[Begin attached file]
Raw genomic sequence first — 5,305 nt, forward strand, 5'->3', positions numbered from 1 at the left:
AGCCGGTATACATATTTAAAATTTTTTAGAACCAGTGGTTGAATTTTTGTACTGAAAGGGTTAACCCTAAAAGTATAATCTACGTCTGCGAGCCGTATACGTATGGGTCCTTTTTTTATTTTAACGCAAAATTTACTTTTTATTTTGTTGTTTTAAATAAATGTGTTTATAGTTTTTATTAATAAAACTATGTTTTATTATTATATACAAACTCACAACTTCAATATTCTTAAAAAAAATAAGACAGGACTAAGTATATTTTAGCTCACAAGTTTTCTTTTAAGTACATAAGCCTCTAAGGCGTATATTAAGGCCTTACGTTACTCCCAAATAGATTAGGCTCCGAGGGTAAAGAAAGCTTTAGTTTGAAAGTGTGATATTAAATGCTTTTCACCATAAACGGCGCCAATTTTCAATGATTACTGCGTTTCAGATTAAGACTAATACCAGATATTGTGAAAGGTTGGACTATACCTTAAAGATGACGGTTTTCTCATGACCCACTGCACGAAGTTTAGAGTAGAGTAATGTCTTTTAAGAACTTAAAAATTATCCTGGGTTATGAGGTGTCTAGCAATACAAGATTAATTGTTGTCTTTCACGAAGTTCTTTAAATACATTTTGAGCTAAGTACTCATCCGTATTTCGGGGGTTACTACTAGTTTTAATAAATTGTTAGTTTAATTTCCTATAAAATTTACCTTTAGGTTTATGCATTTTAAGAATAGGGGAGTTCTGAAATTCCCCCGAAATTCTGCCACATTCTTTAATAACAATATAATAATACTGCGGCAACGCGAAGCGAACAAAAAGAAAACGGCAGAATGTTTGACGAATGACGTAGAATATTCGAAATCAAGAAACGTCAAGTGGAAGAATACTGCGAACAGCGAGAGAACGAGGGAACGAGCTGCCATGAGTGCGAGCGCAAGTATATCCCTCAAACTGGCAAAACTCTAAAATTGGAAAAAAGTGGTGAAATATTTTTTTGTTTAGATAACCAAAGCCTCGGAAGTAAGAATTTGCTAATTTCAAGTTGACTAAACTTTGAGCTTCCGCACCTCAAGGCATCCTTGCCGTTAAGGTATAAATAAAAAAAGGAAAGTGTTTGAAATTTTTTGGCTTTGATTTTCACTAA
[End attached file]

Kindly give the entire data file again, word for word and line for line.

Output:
Raw genomic sequence first — 5,305 nt, forward strand, 5'->3', positions numbered from 1 at the left:
AGCCGGTATACATATTTAAAATTTTTTAGAACCAGTGGTTGAATTTTTGTACTGAAAGGGTTAACCCTAAAAGTATAATCTACGTCTGCGAGCCGTATACGTATGGGTCCTTTTTTTATTTTAACGCAAAATTTACTTTTTATTTTGTTGTTTTAAATAAATGTGTTTATAGTTTTTATTAATAAAACTATGTTTTATTATTATATACAAACTCACAACTTCAATATTCTTAAAAAAAATAAGACAGGACTAAGTATATTTTAGCTCACAAGTTTTCTTTTAAGTACATAAGCCTCTAAGGCGTATATTAAGGCCTTACGTTACTCCCAAATAGATTAGGCTCCGAGGGTAAAGAAAGCTTTAGTTTGAAAGTGTGATATTAAATGCTTTTCACCATAAACGGCGCCAATTTTCAATGATTACTGCGTTTCAGATTAAGACTAATACCAGATATTGTGAAAGGTTGGACTATACCTTAAAGATGACGGTTTTCTCATGACCCACTGCACGAAGTTTAGAGTAGAGTAATGTCTTTTAAGAACTTAAAAATTATCCTGGGTTATGAGGTGTCTAGCAATACAAGATTAATTGTTGTCTTTCACGAAGTTCTTTAAATACATTTTGAGCTAAGTACTCATCCGTATTTCGGGGGTTACTACTAGTTTTAATAAATTGTTAGTTTAATTTCCTATAAAATTTACCTTTAGGTTTATGCATTTTAAGAATAGGGGAGTTCTGAAATTCCCCCGAAATTCTGCCACATTCTTTAATAACAATATAATAATACTGCGGCAACGCGAAGCGAACAAAAAGAAAACGGCAGAATGTTTGACGAATGACGTAGAATATTCGAAATCAAGAAACGTCAAGTGGAAGAATACTGCGAACAGCGAGAGAACGAGGGAACGAGCTGCCATGAGTGCGAGCGCAAGTATATCCCTCAAACTGGCAAAACTCTAAAATTGGAAAAAAGTGGTGAAATATTTTTTTGTTTAGATAACCAAAGCCTCGGAAGTAAGAATTTGCTAATTTCAAGTTGACTAAACTTTGAGCTTCCGCACCTCAAGGCATCCTTGCCGTTAAGGTATAAATAAAAAAAGGAAAGTGTTTGAAATTTTTTGGCTTTGATTTTCACTAA